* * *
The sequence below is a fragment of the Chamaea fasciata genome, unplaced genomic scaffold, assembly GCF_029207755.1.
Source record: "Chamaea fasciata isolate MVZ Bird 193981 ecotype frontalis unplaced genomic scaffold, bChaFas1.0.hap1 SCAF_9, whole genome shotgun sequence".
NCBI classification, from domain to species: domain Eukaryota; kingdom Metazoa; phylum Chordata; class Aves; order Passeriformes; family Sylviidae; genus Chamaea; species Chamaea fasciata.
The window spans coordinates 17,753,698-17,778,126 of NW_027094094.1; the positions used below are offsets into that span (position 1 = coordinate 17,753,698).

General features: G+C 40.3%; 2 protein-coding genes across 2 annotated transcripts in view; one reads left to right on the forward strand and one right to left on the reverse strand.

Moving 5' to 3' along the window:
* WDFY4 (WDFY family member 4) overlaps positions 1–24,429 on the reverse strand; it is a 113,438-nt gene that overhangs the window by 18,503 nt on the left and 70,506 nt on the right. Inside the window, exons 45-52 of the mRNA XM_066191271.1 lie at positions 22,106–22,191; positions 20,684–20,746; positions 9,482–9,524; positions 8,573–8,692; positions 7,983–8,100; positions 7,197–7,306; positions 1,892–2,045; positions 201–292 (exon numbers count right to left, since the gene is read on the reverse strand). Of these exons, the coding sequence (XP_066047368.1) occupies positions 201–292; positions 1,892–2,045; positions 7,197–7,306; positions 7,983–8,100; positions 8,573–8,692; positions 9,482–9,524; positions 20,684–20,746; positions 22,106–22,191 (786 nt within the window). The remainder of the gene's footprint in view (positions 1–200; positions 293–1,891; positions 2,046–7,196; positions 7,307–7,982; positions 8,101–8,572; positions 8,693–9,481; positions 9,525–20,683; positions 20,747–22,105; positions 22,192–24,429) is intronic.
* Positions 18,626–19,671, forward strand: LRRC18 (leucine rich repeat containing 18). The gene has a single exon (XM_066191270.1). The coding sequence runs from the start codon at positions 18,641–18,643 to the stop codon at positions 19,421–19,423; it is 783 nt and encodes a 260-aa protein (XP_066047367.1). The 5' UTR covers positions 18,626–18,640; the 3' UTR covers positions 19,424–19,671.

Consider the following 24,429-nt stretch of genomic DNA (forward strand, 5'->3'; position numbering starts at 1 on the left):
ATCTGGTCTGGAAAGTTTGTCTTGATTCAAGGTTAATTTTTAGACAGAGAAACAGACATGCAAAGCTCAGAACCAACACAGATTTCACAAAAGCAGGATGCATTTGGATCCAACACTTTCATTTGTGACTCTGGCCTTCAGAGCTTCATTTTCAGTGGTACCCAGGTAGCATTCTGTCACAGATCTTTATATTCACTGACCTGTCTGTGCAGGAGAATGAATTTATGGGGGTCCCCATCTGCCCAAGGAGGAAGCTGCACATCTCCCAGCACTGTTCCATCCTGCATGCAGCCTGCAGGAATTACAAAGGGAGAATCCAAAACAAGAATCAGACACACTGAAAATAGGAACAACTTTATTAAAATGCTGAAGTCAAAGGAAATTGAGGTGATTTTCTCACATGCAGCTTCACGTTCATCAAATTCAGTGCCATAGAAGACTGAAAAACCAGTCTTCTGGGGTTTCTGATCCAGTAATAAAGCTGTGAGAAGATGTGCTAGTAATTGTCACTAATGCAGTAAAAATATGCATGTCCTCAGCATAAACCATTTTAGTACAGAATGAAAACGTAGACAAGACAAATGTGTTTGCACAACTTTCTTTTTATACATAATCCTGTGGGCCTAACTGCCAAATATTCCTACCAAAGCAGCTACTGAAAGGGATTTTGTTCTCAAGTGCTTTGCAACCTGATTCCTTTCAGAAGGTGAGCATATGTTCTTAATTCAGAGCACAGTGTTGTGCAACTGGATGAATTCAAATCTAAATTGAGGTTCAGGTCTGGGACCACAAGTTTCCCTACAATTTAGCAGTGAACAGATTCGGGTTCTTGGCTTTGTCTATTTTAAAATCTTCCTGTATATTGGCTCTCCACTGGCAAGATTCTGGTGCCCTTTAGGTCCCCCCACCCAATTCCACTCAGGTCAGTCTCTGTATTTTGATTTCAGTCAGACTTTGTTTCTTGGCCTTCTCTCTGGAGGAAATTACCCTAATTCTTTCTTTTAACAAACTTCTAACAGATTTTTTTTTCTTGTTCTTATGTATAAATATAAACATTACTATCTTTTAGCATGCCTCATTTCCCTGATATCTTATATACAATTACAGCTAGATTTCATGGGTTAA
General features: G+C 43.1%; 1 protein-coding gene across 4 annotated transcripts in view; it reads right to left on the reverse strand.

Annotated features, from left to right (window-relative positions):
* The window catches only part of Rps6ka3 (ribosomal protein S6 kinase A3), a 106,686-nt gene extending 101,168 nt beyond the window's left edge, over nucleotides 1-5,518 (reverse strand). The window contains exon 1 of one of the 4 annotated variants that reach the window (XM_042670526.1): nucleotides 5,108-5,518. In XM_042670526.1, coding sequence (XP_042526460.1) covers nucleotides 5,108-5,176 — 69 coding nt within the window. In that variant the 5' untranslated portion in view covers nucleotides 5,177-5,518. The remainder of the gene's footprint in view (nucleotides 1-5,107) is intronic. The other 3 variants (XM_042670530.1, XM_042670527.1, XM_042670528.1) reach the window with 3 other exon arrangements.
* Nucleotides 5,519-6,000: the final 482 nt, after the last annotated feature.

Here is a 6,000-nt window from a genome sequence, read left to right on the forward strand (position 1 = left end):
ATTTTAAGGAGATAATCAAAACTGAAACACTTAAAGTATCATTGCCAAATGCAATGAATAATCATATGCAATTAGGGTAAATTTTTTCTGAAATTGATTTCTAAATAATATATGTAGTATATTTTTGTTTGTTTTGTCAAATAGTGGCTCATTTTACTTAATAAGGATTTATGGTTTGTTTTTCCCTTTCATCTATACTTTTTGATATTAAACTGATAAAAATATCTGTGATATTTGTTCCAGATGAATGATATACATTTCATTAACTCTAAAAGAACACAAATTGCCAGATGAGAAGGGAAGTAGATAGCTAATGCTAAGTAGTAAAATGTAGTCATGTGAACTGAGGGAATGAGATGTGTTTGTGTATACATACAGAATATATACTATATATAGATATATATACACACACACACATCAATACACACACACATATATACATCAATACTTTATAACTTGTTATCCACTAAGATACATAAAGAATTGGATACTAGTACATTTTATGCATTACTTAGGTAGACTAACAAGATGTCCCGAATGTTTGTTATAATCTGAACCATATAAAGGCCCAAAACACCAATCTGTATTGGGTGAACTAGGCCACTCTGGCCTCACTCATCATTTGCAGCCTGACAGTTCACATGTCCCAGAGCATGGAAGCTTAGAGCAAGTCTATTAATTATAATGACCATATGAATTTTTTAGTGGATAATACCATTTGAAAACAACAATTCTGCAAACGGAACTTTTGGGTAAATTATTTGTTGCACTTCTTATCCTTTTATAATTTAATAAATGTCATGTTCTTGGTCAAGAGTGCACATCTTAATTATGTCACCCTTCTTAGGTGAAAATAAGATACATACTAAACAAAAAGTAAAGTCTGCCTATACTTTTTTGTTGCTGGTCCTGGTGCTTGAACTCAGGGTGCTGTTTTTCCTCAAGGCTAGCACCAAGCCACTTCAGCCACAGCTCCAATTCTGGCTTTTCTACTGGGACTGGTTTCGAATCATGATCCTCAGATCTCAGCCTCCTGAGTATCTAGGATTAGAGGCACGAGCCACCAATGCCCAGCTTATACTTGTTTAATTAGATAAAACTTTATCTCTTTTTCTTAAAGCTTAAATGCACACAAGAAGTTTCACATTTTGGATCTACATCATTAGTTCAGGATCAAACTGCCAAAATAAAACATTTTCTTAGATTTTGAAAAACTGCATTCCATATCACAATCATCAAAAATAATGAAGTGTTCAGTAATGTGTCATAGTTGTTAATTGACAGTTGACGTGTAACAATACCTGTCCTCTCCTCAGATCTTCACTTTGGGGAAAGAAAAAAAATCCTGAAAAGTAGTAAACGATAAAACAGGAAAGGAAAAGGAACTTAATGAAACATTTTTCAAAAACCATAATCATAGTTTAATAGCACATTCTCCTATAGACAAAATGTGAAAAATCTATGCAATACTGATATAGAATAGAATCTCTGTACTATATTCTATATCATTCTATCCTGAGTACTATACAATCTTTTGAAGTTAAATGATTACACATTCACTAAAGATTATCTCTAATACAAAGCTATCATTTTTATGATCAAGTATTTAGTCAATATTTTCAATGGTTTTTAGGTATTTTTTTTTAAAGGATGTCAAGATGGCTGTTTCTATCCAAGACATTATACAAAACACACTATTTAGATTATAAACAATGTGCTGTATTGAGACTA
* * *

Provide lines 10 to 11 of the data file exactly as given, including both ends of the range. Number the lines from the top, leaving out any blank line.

ATCTGGTCTGGAAAGTTTGTCTTGATTCAAGGTTAATTTTTAGACAGAGAAACAGACATGCAAAGCTCAGAACCAACACAGATTTCACAAAAGCAGGATGCATTTGGATCCAACACTTTCATTTGTGACTCTGGCCTTCAGAGCTTCATTTTCAGTGGTACCCAGGTAGCATTCTGTCACAGATCTTTATATTCACTGACCTGTCTGTGCAGGAGAATGAATTTATGGGGGTCCCCATCTGCCCAAGGAGGAAGCTGCACATCTCCCAGCACTGTTCCATCCTGCATGCAGCCTGCAGGAATTACAAAGGGAGAATCCAAAACAAGAATCAGACACACTGAAAATAGGAACAACTTTATTAAAATGCTGAAGTCAAAGGAAATTGAGGTGATTTTCTCACATGCAGCTTCACGTTCATCAAATTCAGTGCCATAGAAGACTGAAAAACCAGTCTTCTGGGGTTTCTGATCCAGTAATAAAGCTGTGAGAAGATGTGCTAGTAATTGTCACTAATGCAGTAAAAATATGCATGTCCTCAGCATAAACCATTTTAGTACAGAATGAAAACGTAGACAAGACAAATGTGTTTGCACAACTTTCTTTTTATACATAATCCTGTGGGCCTAACTGCCAAATATTCCTACCAAAGCAGCTACTGAAAGGGATTTTGTTCTCAAGTGCTTTGCAACCTGATTCCTTTCAGAAGGTGAGCATATGTTCTTAATTCAGAGCACAGTGTTGTGCAACTGGATGAATTCAAATCTAAATTGAGGTTCAGGTCTGGGACCACAAGTTTCCCTACAATTTAGCAGTGAACAGATTCGGGTTCTTGGCTTTGTCTATTTTAAAATCTTCCTGTATATTGGCTCTCCACTGGCAAGATTCTGGTGCCCTTTAGGTCCCCCCACCCAATTCCACTCAGGTCAGTCTCTGTATTTTGATTTCAGTCAGACTTTGTTTCTTGGCCTTCTCTCTGGAGGAAATTACCCTAATTCTTTCTTTTAACAAACTTCTAACAGATTTTTTTTTCTTGTTCTTATGTATAAATATAAACATTACTATCTTTTAGCATGCCTCATTTCCCTGATATCTTATATACAATTACAGCTAGATTTCATGGGTTAA
General features: G+C 43.1%; 1 protein-coding gene across 4 annotated transcripts in view; it reads right to left on the reverse strand.